My ds started with one semester of soccer during his K year. This was a commitment of 1 night a week for practice and 1 game on the weekend. He didn't love it and we decided that he would not play again the next semester. He tried again in 1st grade and didn't care for it. What I mean is that he liked when he was actively playing but he didn't like all the other stuff, the getting ready, the practice after a long school day, etc. And I didn't like having to drag him places. He hasn't had an extra since then - he is now in 2nd semester of 2nd grade. He does do clubs at school but I consider those an extension of the day rather than an extra. He is limited to one club at a time and that meets for up to 1.5 hours one day a week. Just last week he asked us to check out some local places for karate or similar for him.
My dd started soccer at 4. She loved it an immediately excelled. She has played at every opportunity since then. Just as I was getting ready to sign her up for spring she said she wanted to try something different so she is now in a tumbling class. My dd could easily handle doing 3 extras a week and games on the weekend. DD is in K now and almost 6. I do hope she will give soccer another try in the future.
Family time also plays in to the equation. I'm not willing to be going separate ways several nights a week. My husband and I also have activities we enjoy and we are part of a church small group. Those take up time and energy. I enjoy spending time with my kids - I don't want them to go from school to XYZ 3 nights a week only to have them go home and go to bed.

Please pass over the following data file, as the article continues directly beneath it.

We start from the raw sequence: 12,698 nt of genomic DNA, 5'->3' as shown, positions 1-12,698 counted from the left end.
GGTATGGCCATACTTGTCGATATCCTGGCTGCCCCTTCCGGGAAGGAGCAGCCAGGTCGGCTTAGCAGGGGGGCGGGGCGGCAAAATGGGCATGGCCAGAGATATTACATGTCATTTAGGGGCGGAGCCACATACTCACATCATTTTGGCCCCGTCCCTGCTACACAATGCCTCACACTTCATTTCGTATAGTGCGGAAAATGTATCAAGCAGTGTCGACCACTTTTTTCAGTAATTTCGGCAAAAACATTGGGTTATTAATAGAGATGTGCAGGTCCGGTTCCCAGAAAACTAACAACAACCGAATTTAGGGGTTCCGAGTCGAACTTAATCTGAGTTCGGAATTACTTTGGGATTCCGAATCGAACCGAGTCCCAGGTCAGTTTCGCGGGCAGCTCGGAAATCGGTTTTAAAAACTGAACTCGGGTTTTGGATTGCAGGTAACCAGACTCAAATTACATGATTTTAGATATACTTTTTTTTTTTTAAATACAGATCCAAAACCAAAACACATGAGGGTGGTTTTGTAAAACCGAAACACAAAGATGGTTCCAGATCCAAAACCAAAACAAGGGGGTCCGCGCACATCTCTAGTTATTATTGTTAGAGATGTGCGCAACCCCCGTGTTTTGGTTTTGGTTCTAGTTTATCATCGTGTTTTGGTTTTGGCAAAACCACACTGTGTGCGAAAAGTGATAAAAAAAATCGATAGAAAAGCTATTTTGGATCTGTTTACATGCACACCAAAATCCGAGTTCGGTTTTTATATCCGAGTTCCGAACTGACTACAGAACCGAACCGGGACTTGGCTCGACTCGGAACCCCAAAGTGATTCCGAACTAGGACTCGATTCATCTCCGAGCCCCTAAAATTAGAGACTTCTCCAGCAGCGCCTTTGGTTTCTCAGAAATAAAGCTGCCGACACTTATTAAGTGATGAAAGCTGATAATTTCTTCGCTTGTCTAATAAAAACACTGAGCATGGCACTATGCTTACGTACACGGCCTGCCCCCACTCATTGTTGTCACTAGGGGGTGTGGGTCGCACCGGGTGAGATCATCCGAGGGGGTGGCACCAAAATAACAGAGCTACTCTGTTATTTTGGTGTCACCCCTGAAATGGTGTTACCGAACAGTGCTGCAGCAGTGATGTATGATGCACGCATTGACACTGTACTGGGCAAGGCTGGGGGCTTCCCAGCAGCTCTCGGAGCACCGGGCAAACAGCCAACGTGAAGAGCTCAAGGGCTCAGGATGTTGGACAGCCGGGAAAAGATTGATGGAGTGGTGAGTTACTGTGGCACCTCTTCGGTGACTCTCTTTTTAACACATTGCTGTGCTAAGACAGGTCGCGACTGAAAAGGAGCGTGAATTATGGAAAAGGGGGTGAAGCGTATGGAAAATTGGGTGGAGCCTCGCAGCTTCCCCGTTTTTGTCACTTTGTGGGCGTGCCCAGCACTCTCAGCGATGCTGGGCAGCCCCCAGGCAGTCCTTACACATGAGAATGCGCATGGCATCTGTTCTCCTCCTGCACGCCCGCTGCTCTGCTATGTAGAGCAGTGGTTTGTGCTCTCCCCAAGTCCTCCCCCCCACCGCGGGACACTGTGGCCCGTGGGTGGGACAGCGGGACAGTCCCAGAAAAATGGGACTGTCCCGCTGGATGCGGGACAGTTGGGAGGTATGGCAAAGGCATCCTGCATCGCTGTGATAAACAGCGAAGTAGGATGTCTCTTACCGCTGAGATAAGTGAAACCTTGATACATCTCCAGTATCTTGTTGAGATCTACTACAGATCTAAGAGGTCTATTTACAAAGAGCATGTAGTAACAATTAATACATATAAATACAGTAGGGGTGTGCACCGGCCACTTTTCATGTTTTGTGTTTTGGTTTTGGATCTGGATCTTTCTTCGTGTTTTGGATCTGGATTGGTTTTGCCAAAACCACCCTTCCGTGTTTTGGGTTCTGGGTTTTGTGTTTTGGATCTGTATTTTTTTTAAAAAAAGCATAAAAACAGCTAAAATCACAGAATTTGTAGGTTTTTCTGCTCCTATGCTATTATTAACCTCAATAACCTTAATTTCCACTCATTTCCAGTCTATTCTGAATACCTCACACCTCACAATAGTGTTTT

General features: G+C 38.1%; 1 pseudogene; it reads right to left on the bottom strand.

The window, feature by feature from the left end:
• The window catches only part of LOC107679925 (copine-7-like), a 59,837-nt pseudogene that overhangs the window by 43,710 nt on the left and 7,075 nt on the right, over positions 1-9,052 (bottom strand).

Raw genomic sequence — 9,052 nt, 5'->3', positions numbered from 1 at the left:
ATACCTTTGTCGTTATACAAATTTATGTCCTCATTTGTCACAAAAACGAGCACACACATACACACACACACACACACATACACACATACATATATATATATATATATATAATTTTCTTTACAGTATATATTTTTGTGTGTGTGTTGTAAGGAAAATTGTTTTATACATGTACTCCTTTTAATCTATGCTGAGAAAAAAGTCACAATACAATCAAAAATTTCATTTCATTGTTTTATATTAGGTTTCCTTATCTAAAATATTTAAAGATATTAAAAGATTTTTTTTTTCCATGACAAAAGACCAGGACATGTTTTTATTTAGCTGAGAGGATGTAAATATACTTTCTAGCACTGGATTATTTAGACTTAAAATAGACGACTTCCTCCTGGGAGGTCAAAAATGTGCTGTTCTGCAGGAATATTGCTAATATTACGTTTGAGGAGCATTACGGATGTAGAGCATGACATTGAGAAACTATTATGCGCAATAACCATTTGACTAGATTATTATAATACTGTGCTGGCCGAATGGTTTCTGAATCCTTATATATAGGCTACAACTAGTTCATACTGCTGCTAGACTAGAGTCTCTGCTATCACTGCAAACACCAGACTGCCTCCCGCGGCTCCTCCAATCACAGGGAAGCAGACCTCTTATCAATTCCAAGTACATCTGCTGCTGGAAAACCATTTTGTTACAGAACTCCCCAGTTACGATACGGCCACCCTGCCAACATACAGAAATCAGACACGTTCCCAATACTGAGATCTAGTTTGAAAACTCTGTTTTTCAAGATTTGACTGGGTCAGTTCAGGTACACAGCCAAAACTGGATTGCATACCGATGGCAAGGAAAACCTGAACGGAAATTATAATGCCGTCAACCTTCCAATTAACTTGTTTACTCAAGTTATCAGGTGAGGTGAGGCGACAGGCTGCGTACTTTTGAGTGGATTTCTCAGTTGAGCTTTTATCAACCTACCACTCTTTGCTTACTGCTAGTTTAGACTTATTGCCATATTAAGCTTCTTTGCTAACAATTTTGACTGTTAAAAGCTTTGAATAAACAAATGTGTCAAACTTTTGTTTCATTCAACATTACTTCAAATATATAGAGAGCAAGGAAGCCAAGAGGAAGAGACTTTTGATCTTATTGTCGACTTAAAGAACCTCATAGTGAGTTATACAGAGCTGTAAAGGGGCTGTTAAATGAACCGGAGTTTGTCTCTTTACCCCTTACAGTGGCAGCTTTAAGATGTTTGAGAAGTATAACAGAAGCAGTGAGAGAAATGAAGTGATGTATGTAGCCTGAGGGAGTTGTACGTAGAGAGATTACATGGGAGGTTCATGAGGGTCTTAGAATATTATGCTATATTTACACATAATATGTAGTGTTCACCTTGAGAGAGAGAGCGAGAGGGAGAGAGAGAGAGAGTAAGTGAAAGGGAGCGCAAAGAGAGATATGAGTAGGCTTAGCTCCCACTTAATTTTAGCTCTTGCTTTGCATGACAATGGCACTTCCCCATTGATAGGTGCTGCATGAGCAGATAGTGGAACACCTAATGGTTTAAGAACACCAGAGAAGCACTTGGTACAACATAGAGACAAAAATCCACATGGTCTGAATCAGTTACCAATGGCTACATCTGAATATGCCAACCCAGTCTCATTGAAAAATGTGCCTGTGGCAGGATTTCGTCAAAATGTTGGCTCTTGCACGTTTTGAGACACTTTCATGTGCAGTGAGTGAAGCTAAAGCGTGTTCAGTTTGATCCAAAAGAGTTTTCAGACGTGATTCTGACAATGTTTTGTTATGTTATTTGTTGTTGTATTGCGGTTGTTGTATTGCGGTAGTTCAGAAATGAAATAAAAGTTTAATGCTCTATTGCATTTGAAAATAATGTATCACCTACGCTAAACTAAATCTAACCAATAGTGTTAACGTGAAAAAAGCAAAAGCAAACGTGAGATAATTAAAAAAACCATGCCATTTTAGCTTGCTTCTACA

It can be difficult to balance the different needs as well as schedules, family time, school, etc. But I would encourage families to say no to extras more often. Kids need time to be kids and just play as well as being part of organized extras.
Have you thought about girl scouts? I lead a troop for my older DD, and am planning to start one next year for younger DD when she starts K this fall. Its pretty low cost. I think you pay something like $25 to register, and then we charge dues of about $10 a month (for activities and snacks). All you need is one other non-relative adult to get a troop started. Also, although younger siblings can't officially join, we often invite them to participate in some of the activities that are age-appropriate.
" rel="http://files.mothering.com/images/smilies/familybed2.gif"> DD1 12/05, DD2 12/08
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Look through your local parks and rec or community classes. Many times there are activities there they can try for lower cost. My daughter has tried out dance classes, art classes, swimming through our local parks and rec. The YMCA, if you're a member, also has programs at a reduced cost for members. My kids played baseball through the Little League and they play lacrosse now. DD1 played soccer for years. My son tried football for a while. All our area programs had financial aid available. Always look to see if the program offers help. My husband coached for a while because it meant our kids could do the sport for free! That worked, too. I know you were talking about sports specifically, but I look at all programs for lower cost things until they decide they want to stick with it. For my youngest, her girl scout troop has been great. Not sports, but she gets to go camping, do great things AND they have camps that are really inexpensive and I have heard good things about them (I have not tried the summer camps yet). If you find a good troop, girl scouts can be a great positive experience.